Windows 8 Consumer Preview is one of the biggest changes that Microsoft has made to Windows, moving it from an operating system aimed at a single class of hardware (PCs and laptops) to one that spans a wide range of devices, including desktops, laptops, tablets and smartphones.
It's a gamble that only partially pays off. For tablets and smartphones, the new Metro interface is a clear winner: beautifully designed, simple to use, function-rich and offering a wealth of apps that bring information directly to users rather than requiring users to search it out.
For owners of traditional Windows-based computers, however, the results are mixed. Metro isn't as easy to navigate with a mouse and keyboard as it is with touch. In addition, the Windows Desktop is less useful in Windows 8 than it was in previous Windows versions for a number of reasons -- notably because the Start button has been taken away. As a result, Windows 8 feels like a transitional operating system, uneasily bridging the gap between traditional PCs and tablets, with more attention lavished on the latter.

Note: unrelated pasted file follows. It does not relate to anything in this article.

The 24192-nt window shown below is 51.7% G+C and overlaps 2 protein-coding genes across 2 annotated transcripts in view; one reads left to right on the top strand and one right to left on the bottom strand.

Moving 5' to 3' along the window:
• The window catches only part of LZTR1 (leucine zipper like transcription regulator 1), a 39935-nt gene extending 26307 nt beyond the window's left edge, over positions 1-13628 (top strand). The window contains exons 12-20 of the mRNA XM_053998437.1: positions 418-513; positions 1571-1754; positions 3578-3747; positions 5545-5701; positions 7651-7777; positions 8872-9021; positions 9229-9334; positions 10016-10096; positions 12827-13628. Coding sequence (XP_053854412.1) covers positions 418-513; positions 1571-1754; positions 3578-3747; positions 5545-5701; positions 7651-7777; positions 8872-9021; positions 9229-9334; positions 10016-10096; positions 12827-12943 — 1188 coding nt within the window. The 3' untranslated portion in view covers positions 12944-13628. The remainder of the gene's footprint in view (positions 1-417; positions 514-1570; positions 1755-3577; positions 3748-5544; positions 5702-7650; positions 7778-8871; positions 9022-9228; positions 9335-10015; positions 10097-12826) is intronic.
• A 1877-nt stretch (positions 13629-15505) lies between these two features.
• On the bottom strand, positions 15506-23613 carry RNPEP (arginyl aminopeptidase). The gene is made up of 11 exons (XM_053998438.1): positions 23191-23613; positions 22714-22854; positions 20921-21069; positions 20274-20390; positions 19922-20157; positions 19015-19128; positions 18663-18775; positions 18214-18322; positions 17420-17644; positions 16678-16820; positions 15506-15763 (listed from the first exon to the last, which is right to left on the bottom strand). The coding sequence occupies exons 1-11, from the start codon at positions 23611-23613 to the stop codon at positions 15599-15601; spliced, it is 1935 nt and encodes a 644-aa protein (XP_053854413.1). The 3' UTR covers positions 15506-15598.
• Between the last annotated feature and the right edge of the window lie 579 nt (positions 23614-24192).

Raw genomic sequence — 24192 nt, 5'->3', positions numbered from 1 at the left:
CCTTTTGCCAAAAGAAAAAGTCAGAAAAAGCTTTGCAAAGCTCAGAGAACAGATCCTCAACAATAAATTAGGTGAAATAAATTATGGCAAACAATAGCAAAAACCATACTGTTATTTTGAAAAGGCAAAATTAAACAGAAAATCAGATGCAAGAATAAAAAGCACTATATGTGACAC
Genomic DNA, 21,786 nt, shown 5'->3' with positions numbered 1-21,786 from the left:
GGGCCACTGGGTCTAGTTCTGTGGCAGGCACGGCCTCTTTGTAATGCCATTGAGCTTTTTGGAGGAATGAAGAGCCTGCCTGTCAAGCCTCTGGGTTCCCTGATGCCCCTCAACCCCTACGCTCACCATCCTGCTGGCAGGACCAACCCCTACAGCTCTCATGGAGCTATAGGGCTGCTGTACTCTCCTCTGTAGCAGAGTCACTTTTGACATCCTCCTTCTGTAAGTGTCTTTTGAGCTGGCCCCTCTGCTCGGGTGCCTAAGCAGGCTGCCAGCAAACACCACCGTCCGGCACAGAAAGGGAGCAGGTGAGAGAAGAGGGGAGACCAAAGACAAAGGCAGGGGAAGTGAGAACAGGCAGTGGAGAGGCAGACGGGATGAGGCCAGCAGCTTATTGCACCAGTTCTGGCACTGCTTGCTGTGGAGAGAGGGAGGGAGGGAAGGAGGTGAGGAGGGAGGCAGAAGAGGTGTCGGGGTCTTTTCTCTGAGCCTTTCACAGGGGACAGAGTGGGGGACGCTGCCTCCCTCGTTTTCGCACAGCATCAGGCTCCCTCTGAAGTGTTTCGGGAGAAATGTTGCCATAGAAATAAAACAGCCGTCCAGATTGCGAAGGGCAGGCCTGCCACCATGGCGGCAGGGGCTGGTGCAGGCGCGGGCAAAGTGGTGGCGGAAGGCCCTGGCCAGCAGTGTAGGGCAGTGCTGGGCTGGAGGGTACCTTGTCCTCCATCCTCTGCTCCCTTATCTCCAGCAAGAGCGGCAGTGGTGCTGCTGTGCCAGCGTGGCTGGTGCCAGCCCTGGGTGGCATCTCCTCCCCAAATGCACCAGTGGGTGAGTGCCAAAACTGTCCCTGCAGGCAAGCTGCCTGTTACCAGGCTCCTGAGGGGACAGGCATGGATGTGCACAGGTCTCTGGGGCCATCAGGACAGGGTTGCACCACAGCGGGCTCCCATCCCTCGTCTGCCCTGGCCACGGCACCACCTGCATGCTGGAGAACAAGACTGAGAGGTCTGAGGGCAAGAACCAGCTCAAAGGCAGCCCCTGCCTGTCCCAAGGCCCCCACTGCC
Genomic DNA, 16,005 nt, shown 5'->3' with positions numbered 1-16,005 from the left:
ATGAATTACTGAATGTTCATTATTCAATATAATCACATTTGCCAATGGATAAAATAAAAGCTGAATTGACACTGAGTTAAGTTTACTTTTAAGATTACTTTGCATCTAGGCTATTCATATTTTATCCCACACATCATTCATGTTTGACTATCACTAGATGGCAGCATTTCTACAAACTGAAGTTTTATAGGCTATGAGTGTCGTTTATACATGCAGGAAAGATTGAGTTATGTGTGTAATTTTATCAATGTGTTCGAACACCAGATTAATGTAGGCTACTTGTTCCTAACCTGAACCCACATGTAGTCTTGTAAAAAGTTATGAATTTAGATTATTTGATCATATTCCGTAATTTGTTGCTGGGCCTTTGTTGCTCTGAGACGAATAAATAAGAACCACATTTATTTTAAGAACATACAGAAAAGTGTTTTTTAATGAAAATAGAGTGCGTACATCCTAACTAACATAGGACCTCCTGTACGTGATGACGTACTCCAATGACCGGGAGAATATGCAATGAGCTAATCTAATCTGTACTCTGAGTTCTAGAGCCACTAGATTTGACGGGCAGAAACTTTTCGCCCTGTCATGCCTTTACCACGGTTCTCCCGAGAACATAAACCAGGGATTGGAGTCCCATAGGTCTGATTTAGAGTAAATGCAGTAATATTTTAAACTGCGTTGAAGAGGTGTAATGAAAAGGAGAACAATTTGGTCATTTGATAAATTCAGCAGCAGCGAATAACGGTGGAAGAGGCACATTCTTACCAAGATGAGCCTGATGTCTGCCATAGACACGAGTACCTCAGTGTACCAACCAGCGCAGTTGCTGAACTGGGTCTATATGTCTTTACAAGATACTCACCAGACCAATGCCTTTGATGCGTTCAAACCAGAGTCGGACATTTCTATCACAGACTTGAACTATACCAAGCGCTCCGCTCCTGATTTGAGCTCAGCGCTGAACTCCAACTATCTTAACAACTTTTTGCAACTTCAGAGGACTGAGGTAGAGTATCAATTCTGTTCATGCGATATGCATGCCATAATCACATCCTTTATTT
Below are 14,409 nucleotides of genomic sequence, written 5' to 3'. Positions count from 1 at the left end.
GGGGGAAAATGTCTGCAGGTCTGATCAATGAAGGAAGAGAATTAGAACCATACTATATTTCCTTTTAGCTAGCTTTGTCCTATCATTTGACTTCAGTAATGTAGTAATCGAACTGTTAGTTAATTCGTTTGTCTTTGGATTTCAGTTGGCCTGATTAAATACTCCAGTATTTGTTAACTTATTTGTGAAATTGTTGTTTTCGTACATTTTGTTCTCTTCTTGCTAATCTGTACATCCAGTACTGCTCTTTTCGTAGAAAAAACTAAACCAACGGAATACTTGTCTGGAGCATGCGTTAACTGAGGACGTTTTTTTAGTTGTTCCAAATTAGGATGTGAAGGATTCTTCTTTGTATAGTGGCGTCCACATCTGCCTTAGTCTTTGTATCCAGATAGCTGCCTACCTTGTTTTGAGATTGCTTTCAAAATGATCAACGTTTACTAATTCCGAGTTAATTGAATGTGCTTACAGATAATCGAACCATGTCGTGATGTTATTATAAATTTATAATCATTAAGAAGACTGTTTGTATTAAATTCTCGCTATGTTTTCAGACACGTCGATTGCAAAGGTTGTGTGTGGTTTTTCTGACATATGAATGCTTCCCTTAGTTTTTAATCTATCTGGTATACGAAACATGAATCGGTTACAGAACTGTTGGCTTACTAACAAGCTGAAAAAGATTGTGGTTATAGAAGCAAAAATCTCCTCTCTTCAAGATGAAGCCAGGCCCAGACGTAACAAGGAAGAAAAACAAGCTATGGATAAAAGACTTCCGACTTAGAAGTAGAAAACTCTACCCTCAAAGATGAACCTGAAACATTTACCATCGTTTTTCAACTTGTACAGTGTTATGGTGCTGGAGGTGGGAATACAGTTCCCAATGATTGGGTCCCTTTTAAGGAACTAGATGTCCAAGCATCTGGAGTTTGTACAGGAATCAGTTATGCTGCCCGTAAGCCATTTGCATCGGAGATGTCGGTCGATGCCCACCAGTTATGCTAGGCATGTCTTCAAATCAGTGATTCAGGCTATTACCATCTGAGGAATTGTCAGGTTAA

For tablets and smartphones, the new Metro interface is a clear winner.Click to view larger image
Perhaps because of this -- and because, despite the growing popularity of tablets, most workers are still using desktop PCs and laptops -- I installed the Windows 8 Consumer Preview on a PC, and this review reflects its use on desktops and laptops rather than tablets.
I reviewed the Windows 8 Developer Preview when it came out, and this Consumer Preview is a considerably more polished piece of work. There have been many major interface changes, fixes and additions -- Microsoft claims that it's made more than 100,000 changes, although that's obviously impossible to verify. Key among the changes and additions are new navigation features, completely revamped Metro apps and the addition of "charms," tools that bring a variety of features such as Search within easy reach.
The Developer Preview was a hint of what the operating system would be; this Consumer Preview is a far more realized piece of work.
Welcome to Metro
Metro, which is patterned after the Windows Phone 7 interface, made its appearance in the Developer Preview, and it's been considerably improved, including the newfound ability to place apps into customized groups.
Windows 8 boots directly into the Windows 8 Metro Start screen. Rather than seeing the traditional Windows Desktop, you're greeted by a group of large colorful tiles, each of which is a separate app. (To show how Microsoft has relegated the Desktop to the sidelines, the Desktop is merely one app among many on the Start screen. It's also the only app that isn't written for Metro.)
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